Do you still need to pay National Insurance after you've earned enough for your pension?
Yes you do. National Insurance (NI) has two quite separate functions. Its main purpose is a tax on earned income. It has to be paid in any job where you earn more than £155 a week. It also determines how much state pension you’ll receive.
People who reach state pension age now need 35 years of contributions (NICs) to get a full pension. But even if you’ve paid 35 years’ worth, you must still pay National Insurance if you’re working as it is a tax – one raising around £125 billion a year.
How much is National Insurance?
If you are an employee National Insurance is 12% of your pay when you earn between £183.01 and £962 a week (£792.01 to £4,167 a month) and 2% of your pay above that. Employers also pay National Insurance on employee earnings.
If you are self-employed, it is a bit more complicated. You pay two different sorts of NICs:
Class 2 contributions are £3.05 a week and must be paid for every week you are self-employed. If you make profits below £6,475 a year, ask if you can be exempt from paying Class 2.
Class 4 contributions are a percentage of your profits (not your turnover). They are 9% of profits between £9,501 and £50,000 a year and 2% of profits above that.
See the Gov.UK website for the most up-to-date information about employee National Insurance rates and self-employed National Insurance rates.
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At what age do you stop paying National Insurance?
National Insurance has to be paid by workers aged between 16 and state pension age. If you are an employee, your last payment will be in the weekly or monthly pay period in which you reach state pension age. Employers continue to pay National Insurance for workers who are over state pension age.
If you are self-employed, your last Class 2 contribution will be in the week you reach state pension age. But Class 4 contributions must be paid for the whole tax year..
What is National Insurance used for?
National Insurance is paid into a specific pot of tax money called the National Insurance Fund, which was established in 1948 to provide health insurance, unemployment benefits, pensions and other benefits to post-war Britons. The state pension is the biggest item paid from the fund – more than £94bn goes on that.
Today’s National Insurance pays today’s pensions. It is not saved up to pay your pension later.
It is also used to pay for other contributory benefits. Employment and support allowance costs £4.5bn, bereavement benefits £536m, maternity allowance and parental pay £458m, and jobseeker’s allowance £331m. Administration costs £841m.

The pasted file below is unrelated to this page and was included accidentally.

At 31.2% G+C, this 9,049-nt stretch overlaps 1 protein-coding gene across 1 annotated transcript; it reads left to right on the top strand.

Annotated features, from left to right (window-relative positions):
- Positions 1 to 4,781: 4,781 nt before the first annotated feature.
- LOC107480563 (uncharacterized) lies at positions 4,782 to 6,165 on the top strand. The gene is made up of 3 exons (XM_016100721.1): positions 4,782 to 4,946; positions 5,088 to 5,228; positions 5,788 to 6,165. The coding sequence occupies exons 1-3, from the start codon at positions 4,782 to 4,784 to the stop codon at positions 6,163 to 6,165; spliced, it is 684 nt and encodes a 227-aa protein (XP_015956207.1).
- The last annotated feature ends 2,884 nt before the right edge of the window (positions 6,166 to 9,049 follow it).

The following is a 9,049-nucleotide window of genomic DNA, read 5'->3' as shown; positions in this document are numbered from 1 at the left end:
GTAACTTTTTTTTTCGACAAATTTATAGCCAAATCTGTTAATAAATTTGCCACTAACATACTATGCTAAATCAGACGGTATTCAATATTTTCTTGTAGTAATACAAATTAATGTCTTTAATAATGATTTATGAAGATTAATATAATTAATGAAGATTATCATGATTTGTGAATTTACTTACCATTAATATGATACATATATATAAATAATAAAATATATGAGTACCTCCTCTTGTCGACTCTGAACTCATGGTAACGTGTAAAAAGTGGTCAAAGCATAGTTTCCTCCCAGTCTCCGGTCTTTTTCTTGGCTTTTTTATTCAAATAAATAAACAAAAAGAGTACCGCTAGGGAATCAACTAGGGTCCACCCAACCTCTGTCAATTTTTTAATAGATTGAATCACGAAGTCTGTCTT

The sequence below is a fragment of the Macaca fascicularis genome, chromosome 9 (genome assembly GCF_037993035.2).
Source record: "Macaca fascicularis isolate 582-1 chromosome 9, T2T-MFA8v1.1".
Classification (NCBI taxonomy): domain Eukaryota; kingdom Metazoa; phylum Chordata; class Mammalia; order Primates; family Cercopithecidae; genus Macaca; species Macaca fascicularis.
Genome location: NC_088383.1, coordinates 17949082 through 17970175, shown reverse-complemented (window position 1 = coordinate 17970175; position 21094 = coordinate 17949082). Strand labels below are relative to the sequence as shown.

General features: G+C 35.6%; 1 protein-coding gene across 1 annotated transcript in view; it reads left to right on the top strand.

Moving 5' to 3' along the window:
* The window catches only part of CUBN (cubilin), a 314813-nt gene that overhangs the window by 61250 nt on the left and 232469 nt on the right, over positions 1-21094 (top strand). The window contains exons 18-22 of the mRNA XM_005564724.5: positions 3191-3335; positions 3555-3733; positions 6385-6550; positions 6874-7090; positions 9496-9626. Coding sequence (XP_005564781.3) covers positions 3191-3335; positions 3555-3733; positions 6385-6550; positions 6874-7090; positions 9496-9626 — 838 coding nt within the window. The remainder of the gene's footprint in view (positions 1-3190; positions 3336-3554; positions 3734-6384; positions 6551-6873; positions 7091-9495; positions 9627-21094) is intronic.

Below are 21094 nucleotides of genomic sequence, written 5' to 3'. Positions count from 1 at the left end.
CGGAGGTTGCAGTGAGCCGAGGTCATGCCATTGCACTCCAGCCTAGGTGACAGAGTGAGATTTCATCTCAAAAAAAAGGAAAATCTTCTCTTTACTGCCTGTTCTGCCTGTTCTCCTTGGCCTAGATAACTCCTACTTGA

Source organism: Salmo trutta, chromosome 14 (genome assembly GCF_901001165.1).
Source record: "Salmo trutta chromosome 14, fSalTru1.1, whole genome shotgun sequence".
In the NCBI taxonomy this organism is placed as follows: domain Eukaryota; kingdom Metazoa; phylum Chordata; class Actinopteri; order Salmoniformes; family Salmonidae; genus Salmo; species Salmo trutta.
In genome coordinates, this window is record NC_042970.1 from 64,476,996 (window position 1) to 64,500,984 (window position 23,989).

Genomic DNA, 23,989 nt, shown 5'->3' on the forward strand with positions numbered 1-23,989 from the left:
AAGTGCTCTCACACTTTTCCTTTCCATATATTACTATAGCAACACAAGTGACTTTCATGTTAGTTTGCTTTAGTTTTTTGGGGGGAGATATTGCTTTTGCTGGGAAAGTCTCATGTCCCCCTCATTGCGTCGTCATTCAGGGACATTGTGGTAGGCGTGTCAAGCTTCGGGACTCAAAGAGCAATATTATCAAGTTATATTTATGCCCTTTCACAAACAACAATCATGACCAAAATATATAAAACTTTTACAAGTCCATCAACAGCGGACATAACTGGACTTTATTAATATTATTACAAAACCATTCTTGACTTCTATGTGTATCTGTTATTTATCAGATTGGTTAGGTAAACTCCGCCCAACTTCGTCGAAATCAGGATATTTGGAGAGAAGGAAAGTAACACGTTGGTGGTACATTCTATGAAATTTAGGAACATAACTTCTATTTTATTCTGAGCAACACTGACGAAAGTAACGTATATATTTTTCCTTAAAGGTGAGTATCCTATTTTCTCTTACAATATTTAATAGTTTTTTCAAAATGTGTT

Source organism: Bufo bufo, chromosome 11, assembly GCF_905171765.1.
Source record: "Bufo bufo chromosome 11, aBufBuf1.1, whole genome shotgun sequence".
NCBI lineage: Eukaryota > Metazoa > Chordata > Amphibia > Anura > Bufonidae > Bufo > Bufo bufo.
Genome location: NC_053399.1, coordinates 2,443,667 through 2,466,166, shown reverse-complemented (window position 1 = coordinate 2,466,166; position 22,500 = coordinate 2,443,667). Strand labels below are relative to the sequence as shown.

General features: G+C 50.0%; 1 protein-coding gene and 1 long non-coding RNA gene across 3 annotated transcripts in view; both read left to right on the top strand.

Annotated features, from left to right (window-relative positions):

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Does the National Insurance Fund ever have a surplus?
In some years the National Insurance Fund has more income than it uses, in others less.
It needs a float of around £16bn. If it falls short of that, the Treasury can make a grant as it did in 2014/15.
How do I find out my National Insurance number?
Your National Insurance number will be on payslips, P60s, and letters concerning tax and benefits. If you really can't find it you can fill out form CA5403 or contact the National Insurance numbers helpline. More details can be found at Gov.UK.
Do low earners still pay National Insurance?
If you work for low pay it is worth checking that you are earning enough to get National Insurance contributions. You do not pay any National Insurance contributions until you earn more than £183 in a week. You may be entitled to National Insurance credits, check with Gov.UK to find out whether you are eligible.
If you get a credit every week for a whole tax year then you will have enough contributions for that year to count towards your pension.
Remember: the pay is not averaged over the year or across jobs. You have to earn that much with one employer in a week to get a credit.
If you do not qualify for credits it may be worth paying some National Insurance voluntarily at the end of the year, to make the current tax year count towards your state pension if you know you do not have the 35 years required
How do you check your pension entitlement?
If you are concerned about how much state pension you could be entitled to, you should put yourself in the picture as soon as you can.
This involves checking your national insurance record and getting a state pension forecast from the government: visit this website to get started. You will need a Government Gateway account to use this online service, but you can register for one on the site.
The service should tell you how much pension you will be entitled to based on your current level of national insurance contributions, as well as how many extra years’ contributions you will need to make to qualify for the full weekly amount.
How do you top up your contributions?
If you have fewer contributions than you need for the year to count, you can pay extra contributions called Class 3 to fill the gap and qualify for state pension.
They are £15.30 a week, so only consider paying them if you know there is a gap AND you may end up short of the 35 years you will need at state pension age.
When deciding whether to buy extra national insurance years, you need to look at the upfront cost and compare it with the increase in pension you are due to receive. It may not be a straightforward decision, but ultimately, the longer you live in retirement, the more beneficial it will be to buy extra pension.
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